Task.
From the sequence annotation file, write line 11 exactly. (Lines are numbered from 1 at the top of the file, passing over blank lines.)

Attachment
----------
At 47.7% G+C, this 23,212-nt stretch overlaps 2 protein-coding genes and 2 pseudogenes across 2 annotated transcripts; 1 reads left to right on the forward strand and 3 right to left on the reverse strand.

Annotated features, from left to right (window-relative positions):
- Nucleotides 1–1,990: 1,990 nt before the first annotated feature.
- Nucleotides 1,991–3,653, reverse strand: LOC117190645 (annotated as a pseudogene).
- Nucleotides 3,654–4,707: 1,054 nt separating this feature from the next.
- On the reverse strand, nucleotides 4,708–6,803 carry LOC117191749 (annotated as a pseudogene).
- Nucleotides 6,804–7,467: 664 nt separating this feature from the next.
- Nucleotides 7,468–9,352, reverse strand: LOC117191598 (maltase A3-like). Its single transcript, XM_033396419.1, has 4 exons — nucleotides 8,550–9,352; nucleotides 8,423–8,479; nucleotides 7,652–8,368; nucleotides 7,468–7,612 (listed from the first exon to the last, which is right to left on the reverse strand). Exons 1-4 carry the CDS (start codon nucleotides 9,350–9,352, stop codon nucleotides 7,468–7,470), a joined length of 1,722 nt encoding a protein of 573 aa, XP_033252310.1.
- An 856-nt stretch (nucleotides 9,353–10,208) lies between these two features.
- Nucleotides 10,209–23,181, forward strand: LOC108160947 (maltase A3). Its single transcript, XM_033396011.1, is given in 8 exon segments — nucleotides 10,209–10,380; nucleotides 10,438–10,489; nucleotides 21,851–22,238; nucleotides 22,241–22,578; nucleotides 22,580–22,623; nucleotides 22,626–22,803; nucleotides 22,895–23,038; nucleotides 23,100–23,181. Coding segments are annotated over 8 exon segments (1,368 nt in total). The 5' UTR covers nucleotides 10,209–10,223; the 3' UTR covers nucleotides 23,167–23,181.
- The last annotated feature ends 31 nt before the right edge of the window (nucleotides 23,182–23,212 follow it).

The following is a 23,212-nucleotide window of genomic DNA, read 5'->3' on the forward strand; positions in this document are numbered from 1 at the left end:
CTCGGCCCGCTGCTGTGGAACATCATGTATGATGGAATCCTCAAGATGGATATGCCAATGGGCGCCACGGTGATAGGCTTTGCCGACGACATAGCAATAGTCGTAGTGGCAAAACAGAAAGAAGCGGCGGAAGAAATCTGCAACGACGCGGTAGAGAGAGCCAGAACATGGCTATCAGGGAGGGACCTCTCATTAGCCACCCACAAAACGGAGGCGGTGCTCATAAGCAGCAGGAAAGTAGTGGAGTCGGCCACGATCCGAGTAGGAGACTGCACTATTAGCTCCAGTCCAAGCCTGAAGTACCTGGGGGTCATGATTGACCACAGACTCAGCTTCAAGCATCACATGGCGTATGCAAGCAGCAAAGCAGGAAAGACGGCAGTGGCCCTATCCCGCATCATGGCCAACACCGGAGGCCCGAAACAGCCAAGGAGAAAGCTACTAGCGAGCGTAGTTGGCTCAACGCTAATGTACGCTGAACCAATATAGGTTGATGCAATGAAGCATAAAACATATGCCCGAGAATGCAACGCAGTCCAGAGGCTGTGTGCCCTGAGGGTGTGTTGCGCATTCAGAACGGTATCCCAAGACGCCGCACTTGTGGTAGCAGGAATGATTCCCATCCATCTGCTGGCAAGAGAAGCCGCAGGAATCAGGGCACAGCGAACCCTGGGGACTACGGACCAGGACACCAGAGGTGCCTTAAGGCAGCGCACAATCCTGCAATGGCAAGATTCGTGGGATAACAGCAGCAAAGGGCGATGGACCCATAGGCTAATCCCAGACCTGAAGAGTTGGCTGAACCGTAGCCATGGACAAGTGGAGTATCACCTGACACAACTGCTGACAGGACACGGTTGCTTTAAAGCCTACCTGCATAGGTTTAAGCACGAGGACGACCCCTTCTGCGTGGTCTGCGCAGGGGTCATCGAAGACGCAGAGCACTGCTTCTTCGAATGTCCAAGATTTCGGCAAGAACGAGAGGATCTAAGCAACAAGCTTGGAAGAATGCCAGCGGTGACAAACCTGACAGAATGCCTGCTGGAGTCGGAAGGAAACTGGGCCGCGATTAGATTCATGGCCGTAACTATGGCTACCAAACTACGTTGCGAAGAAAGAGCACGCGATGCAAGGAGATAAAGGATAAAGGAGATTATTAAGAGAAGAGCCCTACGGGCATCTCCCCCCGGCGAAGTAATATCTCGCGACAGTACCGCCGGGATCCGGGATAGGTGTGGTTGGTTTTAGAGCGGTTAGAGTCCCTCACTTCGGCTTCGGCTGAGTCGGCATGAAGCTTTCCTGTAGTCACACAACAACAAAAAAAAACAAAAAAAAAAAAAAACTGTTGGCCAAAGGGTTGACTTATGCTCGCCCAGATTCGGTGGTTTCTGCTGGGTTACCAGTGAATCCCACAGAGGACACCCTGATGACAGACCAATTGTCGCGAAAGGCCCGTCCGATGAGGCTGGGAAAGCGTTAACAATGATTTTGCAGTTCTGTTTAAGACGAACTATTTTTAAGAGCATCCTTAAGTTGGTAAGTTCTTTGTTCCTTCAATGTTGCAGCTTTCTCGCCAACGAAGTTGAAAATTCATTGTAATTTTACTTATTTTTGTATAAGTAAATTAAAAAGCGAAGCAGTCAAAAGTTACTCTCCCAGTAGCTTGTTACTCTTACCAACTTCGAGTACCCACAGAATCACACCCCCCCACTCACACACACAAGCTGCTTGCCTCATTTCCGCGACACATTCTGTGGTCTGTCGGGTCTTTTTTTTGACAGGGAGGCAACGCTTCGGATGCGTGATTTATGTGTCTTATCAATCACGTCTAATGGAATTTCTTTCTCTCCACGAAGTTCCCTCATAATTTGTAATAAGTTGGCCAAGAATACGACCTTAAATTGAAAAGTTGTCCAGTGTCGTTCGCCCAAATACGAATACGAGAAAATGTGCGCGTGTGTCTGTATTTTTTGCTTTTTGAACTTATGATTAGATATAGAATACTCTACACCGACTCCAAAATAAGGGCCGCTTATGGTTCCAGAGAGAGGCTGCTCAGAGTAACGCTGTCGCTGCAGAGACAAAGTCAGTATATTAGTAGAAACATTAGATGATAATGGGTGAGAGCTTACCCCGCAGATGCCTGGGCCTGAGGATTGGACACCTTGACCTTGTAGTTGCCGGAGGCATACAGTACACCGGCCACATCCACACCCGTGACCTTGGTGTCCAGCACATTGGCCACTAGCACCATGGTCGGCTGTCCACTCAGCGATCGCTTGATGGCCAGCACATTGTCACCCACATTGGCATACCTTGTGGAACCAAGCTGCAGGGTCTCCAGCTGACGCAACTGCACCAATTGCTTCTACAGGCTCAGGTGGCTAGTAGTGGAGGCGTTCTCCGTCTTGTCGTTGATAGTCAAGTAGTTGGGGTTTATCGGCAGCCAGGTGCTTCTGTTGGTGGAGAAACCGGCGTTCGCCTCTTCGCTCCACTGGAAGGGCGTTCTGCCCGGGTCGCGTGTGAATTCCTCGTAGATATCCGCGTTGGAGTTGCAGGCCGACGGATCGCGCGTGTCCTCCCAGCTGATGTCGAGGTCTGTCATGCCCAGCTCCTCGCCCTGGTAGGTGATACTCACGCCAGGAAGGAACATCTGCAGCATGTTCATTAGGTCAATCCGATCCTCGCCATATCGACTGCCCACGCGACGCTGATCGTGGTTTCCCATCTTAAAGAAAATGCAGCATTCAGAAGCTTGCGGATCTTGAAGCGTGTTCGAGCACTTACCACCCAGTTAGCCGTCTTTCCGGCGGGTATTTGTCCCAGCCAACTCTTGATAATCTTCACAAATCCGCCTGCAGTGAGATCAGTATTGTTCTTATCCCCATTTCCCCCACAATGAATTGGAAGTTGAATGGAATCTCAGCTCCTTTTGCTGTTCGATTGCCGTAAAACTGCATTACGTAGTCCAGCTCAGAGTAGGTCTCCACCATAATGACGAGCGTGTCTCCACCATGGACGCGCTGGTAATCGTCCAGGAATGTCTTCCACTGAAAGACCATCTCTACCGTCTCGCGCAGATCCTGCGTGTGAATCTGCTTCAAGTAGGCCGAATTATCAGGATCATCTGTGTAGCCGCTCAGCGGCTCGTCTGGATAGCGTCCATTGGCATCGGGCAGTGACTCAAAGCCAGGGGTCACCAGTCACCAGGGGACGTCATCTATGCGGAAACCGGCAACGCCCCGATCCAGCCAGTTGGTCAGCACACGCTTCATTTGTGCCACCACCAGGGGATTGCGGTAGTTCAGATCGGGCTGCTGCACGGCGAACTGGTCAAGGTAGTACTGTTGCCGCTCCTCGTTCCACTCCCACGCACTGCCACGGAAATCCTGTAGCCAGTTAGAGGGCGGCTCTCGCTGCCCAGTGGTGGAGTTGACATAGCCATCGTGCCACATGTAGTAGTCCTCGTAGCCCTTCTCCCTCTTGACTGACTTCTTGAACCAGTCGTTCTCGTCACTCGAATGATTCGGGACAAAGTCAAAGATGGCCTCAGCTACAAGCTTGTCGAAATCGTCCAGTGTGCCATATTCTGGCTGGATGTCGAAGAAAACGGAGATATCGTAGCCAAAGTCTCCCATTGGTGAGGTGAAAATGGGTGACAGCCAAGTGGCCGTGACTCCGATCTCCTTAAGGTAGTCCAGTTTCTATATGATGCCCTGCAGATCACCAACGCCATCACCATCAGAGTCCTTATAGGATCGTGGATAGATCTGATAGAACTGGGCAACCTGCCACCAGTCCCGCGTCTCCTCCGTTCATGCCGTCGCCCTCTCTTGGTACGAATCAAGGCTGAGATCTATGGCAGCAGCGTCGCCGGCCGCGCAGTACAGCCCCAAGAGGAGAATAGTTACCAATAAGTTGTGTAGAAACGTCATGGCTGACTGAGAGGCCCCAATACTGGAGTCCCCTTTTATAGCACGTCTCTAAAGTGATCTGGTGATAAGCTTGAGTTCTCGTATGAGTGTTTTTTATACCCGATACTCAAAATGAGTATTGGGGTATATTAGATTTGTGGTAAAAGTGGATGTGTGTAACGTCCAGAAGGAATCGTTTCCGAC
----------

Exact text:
- The last annotated feature ends 31 nt before the right edge of the window (nucleotides 23,182–23,212 follow it).